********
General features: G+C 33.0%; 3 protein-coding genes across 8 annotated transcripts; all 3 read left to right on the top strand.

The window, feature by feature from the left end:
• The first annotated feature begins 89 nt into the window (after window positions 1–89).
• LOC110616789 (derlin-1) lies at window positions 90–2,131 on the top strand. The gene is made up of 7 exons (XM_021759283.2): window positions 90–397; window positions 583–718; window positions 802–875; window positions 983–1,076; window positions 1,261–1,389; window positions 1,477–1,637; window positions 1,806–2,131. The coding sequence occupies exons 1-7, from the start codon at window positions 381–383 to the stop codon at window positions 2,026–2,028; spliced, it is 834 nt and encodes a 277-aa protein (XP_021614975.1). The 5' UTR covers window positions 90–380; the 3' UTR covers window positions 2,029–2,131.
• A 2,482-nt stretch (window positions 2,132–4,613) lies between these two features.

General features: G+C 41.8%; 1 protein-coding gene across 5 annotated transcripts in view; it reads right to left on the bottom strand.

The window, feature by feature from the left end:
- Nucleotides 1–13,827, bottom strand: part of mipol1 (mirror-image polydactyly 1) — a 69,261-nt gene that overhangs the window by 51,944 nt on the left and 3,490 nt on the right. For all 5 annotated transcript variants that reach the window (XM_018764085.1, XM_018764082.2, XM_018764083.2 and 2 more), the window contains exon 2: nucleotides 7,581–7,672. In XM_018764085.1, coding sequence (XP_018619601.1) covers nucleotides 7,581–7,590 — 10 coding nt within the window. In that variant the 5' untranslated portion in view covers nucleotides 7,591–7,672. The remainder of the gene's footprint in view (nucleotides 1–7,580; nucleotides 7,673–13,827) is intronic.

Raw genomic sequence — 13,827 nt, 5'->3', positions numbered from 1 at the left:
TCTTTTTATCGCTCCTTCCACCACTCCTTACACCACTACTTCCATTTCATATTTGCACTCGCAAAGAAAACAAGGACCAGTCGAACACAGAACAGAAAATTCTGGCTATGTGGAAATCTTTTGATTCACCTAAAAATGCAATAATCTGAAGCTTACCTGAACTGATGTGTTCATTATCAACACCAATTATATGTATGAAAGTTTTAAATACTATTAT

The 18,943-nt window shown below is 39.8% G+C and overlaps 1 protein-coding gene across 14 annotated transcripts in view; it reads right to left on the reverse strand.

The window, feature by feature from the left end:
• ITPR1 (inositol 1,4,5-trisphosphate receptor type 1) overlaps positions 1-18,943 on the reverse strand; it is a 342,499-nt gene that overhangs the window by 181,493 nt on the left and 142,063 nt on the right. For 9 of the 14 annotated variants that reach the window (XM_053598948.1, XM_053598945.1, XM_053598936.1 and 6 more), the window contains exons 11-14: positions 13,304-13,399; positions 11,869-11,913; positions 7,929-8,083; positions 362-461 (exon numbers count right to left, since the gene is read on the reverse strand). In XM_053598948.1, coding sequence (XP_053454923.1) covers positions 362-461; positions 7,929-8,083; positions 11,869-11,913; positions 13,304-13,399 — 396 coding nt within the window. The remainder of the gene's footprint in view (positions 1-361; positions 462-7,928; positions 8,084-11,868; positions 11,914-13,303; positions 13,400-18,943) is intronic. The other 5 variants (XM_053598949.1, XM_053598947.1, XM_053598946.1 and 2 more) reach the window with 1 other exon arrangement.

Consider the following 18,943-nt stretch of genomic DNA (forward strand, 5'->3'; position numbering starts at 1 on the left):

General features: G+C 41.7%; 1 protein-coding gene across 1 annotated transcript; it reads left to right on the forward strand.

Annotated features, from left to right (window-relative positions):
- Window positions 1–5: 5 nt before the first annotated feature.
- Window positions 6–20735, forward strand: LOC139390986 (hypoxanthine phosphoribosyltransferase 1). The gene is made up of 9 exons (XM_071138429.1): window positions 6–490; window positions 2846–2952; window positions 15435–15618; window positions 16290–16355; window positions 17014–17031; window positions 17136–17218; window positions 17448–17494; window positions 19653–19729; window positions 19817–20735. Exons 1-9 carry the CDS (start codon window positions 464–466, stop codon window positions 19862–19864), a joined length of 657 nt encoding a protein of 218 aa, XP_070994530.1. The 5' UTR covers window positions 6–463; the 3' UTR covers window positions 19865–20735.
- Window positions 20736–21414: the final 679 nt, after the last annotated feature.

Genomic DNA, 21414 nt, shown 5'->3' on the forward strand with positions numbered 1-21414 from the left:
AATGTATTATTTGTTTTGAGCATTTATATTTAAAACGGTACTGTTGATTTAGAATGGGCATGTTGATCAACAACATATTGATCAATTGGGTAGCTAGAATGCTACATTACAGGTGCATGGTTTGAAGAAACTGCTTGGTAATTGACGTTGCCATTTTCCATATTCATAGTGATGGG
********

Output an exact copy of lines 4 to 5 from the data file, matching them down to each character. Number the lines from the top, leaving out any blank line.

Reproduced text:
• LOC110616789 (derlin-1) lies at window positions 90–2,131 on the top strand. The gene is made up of 7 exons (XM_021759283.2): window positions 90–397; window positions 583–718; window positions 802–875; window positions 983–1,076; window positions 1,261–1,389; window positions 1,477–1,637; window positions 1,806–2,131. The coding sequence occupies exons 1-7, from the start codon at window positions 381–383 to the stop codon at window positions 2,026–2,028; spliced, it is 834 nt and encodes a 277-aa protein (XP_021614975.1). The 5' UTR covers window positions 90–380; the 3' UTR covers window positions 2,029–2,131.
• A 2,482-nt stretch (window positions 2,132–4,613) lies between these two features.